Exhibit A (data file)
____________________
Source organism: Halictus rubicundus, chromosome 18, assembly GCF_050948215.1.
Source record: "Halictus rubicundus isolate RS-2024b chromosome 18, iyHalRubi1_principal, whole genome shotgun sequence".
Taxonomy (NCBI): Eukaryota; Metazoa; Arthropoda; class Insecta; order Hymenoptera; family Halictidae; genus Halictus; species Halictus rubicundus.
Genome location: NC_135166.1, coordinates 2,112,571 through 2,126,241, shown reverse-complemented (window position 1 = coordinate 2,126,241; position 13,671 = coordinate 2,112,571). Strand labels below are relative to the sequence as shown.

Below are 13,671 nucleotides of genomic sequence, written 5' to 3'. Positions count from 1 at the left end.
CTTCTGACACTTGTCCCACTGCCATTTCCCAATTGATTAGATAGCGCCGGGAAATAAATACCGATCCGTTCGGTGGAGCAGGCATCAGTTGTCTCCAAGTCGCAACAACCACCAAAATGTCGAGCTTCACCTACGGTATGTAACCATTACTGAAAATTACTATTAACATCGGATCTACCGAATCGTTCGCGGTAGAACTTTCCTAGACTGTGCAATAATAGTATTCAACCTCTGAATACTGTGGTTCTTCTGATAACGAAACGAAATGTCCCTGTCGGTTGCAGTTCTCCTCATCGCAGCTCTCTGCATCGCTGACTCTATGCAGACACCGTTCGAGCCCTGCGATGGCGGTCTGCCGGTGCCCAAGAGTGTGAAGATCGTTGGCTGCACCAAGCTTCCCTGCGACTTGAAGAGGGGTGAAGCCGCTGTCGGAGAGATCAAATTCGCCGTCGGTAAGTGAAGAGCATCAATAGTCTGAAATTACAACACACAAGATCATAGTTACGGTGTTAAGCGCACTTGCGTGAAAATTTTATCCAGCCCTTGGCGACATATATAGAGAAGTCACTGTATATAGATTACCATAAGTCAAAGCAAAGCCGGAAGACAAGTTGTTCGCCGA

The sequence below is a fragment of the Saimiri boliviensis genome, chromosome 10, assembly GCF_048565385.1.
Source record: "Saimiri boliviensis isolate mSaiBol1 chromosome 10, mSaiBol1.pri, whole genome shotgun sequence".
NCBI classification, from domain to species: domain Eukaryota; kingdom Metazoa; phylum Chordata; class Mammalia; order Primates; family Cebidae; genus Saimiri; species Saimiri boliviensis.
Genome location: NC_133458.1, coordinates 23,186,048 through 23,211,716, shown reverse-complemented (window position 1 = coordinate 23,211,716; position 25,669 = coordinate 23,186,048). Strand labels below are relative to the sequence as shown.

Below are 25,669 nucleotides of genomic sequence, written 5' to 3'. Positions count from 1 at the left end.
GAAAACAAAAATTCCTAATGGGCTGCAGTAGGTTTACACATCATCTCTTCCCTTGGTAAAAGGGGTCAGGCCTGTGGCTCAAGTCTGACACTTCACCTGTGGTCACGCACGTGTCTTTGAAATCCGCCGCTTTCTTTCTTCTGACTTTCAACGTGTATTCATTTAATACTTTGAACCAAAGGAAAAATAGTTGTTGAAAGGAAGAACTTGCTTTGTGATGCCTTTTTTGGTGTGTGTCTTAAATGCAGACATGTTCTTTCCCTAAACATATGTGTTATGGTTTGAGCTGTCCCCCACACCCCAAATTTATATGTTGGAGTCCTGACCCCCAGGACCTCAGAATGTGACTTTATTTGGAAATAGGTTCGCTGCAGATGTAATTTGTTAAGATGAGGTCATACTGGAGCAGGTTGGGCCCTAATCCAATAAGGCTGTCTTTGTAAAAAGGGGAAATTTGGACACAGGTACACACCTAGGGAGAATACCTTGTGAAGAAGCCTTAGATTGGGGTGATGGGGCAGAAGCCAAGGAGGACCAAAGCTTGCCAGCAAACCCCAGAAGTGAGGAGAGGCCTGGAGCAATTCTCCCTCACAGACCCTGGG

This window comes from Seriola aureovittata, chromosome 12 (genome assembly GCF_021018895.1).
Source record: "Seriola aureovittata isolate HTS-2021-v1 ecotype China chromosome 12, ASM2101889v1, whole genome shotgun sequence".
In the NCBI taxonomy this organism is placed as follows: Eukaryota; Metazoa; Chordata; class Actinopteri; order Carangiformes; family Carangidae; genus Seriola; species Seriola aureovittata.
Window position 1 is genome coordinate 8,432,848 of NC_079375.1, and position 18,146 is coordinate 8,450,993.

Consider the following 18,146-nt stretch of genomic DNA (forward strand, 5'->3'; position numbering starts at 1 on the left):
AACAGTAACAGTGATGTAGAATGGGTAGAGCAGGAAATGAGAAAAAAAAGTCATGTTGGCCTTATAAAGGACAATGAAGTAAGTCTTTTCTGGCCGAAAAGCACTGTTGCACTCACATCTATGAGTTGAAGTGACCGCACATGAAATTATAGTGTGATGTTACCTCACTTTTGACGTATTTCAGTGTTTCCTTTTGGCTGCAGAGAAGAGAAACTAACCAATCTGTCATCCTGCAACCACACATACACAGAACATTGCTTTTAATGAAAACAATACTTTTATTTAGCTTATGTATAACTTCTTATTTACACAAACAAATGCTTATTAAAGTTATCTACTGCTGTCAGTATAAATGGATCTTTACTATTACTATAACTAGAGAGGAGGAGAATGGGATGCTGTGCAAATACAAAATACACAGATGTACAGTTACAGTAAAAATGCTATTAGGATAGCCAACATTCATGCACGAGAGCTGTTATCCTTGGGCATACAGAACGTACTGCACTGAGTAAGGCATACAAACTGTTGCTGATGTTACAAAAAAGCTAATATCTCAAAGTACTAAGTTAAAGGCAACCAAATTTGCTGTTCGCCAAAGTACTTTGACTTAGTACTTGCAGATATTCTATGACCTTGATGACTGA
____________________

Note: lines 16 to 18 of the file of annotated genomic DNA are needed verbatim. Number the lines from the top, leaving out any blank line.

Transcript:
Window position 1 is genome coordinate 8,432,848 of NC_079375.1, and position 18,146 is coordinate 8,450,993.

Consider the following 18,146-nt stretch of genomic DNA (forward strand, 5'->3'; position numbering starts at 1 on the left):
AACAGTAACAGTGATGTAGAATGGGTAGAGCAGGAAATGAGAAAAAAAAGTCATGTTGGCCTTATAAAGGACAATGAAGTAAGTCTTTTCTGGCCGAAAAGCACTGTTGCACTCACATCTATGAGTTGAAGTGACCGCACATGAAATTATAGTGTGATGTTACCTCACTTTTGACGTATTTCAGTGTTTCCTTTTGGCTGCAGAGAAGAGAAACTAACCAATCTGTCATCCTGCAACCACACATACACAGAACATTGCTTTTAATGAAAACAATACTTTTATTTAGCTTATGTATAACTTCTTATTTACACAAACAAATGCTTATTAAAGTTATCTACTGCTGTCAGTATAAATGGATCTTTACTATTACTATAACTAGAGAGGAGGAGAATGGGATGCTGTGCAAATACAAAATACACAGATGTACAGTTACAGTAAAAATGCTATTAGGATAGCCAACATTCATGCACGAGAGCTGTTATCCTTGGGCATACAGAACGTACTGCACTGAGTAAGGCATACAAACTGTTGCTGATGTTACAAAAAAGCTAATATCTCAAAGTACTAAGTTAAAGGCAACCAAATTTGCTGTTCGCCAAAGTACTTTGACTTAGTACTTGCAGATATTCTATGACCTTGATGACTGA